tweeting honeybees country beehive liveBristol is at it again with another world first, but this time its the city’s honeybees who are getting involved! Through the innovative use of technology and social media, interactive science centre At-Bristol has created the first live tweeting honeybees in a joint initiative with BeeBristol and scientists from the University of Bristol that aims to engage people with the lives of the bees.

“We hope that everyone will enjoy following the lives of our bees and learning more about how city life effects them”

 

The two hives, one based in the countryside (@countrybeehive) in Langford and another in the city (@citybeehive) at the At-Bristol centre, can be viewed and compared 24/7 at Live from the Hive. As well as viewing these unique honeybees, you can view live data and stats from the hives including the number of bees, temperature and air quality and, of course, the ‘thoughts’ of the bees themselves in their respective Twitter streams – with the bees tweets based on real-time analysis of the data collected.

 

 

Chris Dunford, At-Bristol’s Sustainability Engagement Manager says: “We are delighted to be launching ‘Live from the Hive!’ We are committed to becoming the most sustainable science centre in the UK, and part of that work involves supporting pollinators, so we are very proud to use our hive in academic research.

We hope that everyone will enjoy following the lives of our bees and learning more about how city life affects them.”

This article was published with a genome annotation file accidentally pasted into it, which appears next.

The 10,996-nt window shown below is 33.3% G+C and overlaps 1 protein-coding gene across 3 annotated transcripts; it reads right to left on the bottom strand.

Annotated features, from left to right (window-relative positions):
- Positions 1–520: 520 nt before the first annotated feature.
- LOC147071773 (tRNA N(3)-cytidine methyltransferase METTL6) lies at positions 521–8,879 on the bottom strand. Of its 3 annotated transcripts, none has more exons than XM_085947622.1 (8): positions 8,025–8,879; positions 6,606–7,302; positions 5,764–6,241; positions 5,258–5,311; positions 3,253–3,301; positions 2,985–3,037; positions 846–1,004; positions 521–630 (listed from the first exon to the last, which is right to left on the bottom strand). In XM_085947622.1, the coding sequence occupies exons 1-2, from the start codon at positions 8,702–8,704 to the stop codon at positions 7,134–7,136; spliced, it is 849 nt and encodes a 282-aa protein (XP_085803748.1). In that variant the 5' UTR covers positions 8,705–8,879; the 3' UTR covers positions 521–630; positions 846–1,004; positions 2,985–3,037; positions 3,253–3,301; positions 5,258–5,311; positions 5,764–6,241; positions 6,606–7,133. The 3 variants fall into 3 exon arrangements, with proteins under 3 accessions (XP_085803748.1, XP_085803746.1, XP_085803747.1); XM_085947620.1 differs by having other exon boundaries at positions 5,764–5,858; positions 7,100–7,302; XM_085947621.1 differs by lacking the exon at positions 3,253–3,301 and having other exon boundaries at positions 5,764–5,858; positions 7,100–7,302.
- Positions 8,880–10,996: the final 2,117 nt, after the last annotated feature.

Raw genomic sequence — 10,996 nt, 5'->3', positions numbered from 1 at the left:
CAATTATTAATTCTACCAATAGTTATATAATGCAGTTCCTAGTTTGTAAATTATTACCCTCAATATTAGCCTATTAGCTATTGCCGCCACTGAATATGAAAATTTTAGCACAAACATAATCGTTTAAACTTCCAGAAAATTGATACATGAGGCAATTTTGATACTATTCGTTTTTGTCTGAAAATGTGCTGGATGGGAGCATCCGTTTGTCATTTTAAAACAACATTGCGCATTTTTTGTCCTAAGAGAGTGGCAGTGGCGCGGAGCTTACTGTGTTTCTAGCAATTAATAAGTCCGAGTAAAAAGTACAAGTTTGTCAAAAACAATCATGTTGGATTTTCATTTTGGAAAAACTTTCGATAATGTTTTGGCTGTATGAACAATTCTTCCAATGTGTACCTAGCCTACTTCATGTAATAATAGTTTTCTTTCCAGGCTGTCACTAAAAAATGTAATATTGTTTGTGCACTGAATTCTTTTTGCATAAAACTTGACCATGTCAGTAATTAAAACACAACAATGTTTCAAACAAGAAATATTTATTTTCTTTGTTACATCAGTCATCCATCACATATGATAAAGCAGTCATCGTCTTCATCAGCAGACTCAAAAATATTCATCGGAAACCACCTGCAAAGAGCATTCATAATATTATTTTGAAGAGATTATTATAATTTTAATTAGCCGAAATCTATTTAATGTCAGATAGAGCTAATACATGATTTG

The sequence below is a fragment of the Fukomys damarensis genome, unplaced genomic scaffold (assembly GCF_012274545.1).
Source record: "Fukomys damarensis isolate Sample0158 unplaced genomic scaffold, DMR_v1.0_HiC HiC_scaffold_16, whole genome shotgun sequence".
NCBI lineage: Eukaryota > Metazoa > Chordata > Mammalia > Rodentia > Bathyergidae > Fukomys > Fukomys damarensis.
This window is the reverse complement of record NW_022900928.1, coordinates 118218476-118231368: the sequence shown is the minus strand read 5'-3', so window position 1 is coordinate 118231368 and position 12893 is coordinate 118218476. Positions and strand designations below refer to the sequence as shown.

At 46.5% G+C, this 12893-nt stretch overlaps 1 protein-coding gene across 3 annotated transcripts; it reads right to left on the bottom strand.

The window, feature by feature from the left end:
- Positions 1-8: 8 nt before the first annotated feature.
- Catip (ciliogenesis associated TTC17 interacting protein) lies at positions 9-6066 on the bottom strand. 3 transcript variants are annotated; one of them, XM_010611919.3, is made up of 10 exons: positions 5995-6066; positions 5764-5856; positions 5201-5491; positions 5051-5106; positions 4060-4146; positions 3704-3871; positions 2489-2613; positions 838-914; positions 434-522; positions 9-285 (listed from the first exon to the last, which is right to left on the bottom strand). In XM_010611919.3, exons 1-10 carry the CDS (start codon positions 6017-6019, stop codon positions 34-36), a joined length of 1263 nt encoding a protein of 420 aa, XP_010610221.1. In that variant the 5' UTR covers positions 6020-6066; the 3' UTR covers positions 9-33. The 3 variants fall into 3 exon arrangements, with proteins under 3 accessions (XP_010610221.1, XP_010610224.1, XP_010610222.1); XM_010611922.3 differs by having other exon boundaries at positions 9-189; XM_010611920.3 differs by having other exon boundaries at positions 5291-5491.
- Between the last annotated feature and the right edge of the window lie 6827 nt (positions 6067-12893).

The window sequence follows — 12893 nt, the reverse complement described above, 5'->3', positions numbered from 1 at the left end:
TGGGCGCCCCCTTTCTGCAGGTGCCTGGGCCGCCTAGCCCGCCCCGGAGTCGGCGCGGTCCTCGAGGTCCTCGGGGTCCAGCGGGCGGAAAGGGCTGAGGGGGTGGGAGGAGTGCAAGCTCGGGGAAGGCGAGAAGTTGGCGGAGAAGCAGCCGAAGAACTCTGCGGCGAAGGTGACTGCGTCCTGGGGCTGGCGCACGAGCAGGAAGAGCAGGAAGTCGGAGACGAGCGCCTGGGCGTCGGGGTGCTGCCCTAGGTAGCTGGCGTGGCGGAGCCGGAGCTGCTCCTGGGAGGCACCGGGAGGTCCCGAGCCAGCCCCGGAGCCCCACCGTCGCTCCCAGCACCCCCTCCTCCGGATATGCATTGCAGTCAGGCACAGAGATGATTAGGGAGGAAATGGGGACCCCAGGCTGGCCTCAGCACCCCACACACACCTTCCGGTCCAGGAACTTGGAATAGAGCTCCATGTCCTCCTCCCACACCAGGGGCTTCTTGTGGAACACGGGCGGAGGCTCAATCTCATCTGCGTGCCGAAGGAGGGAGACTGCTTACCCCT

City life for honeybees

city beehive live tweeting honeybeesAs well as getting people involved in the life of bees, the project is part of scientific research looking at the impact of city living on honeybee colonies to decipher whether human activity (e.g. pollution) has an effect on bee behaviour.

“This is an exciting opportunity for us to share science with the public as it happens”

 

It is predicted that human activity will have an effect on the city bees as a result of 7-day cycles in air-quality, due to pollution caused by Monday to Friday commuter traffic.

Dr Dominic Clarke, Post-Doctoral Research Associate in Sensory Biophysics at the University of Bristol adds: “This is an exciting opportunity for us to share science with the public as it happens. Maybe someone out there will spot something interesting in our data before we do!”

Getting bee-sy

You can get involved with the project by visiting At-Bristol’s new exhibit in its indoor greenhouse. The exhibit enables visitors to compare the behaviour of the two bee colonies in real-time. Live from the Hive is also accessible online, so no one need miss out!

Live from the hive: Check out this live shot of the city bees in action!

Live images from inside At-Bristol’s beehive are also being featured on the BBCs Springwatch TV programmewhich runs from 30 May for three weeks.

You can stay in touch with these fantastic tweeting honeybees and their live data by checking out Live from the Hive, or following the bees on Twitter: @citybeehive and @countrybeehive. You can also stay up-to-date with current and future exhibitions at the At-Bristol science centre by following them on Twitter: @AtBristol.

Alice Whale